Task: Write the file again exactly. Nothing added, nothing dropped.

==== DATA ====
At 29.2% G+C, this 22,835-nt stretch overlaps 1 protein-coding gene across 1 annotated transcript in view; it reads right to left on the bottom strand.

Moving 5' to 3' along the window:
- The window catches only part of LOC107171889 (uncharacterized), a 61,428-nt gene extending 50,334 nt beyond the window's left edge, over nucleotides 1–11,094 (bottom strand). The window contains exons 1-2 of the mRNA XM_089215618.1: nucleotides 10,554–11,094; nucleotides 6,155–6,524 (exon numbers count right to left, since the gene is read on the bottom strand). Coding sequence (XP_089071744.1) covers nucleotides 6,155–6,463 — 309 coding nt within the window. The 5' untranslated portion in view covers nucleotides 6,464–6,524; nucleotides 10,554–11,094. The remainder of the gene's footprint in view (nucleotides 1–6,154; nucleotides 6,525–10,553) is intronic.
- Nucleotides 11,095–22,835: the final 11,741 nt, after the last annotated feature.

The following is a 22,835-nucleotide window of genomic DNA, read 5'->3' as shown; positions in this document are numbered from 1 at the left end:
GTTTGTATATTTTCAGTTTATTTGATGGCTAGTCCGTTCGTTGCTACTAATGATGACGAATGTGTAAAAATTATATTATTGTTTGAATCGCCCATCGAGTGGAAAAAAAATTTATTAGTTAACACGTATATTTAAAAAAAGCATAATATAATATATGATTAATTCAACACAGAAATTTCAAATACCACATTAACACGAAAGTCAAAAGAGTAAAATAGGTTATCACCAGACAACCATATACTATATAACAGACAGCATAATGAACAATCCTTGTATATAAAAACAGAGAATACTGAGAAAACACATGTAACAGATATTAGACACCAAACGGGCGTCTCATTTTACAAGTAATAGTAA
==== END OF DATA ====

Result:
At 29.2% G+C, this 22,835-nt stretch overlaps 1 protein-coding gene across 1 annotated transcript in view; it reads right to left on the bottom strand.

Moving 5' to 3' along the window:
- The window catches only part of LOC107171889 (uncharacterized), a 61,428-nt gene extending 50,334 nt beyond the window's left edge, over nucleotides 1–11,094 (bottom strand). The window contains exons 1-2 of the mRNA XM_089215618.1: nucleotides 10,554–11,094; nucleotides 6,155–6,524 (exon numbers count right to left, since the gene is read on the bottom strand). Coding sequence (XP_089071744.1) covers nucleotides 6,155–6,463 — 309 coding nt within the window. The 5' untranslated portion in view covers nucleotides 6,464–6,524; nucleotides 10,554–11,094. The remainder of the gene's footprint in view (nucleotides 1–6,154; nucleotides 6,525–10,553) is intronic.
- Nucleotides 11,095–22,835: the final 11,741 nt, after the last annotated feature.

The following is a 22,835-nucleotide window of genomic DNA, read 5'->3' as shown; positions in this document are numbered from 1 at the left end:
GTTTGTATATTTTCAGTTTATTTGATGGCTAGTCCGTTCGTTGCTACTAATGATGACGAATGTGTAAAAATTATATTATTGTTTGAATCGCCCATCGAGTGGAAAAAAAATTTATTAGTTAACACGTATATTTAAAAAAAGCATAATATAATATATGATTAATTCAACACAGAAATTTCAAATACCACATTAACACGAAAGTCAAAAGAGTAAAATAGGTTATCACCAGACAACCATATACTATATAACAGACAGCATAATGAACAATCCTTGTATATAAAAACAGAGAATACTGAGAAAACACATGTAACAGATATTAGACACCAAACGGGCGTCTCATTTTACAAGTAATAGTAA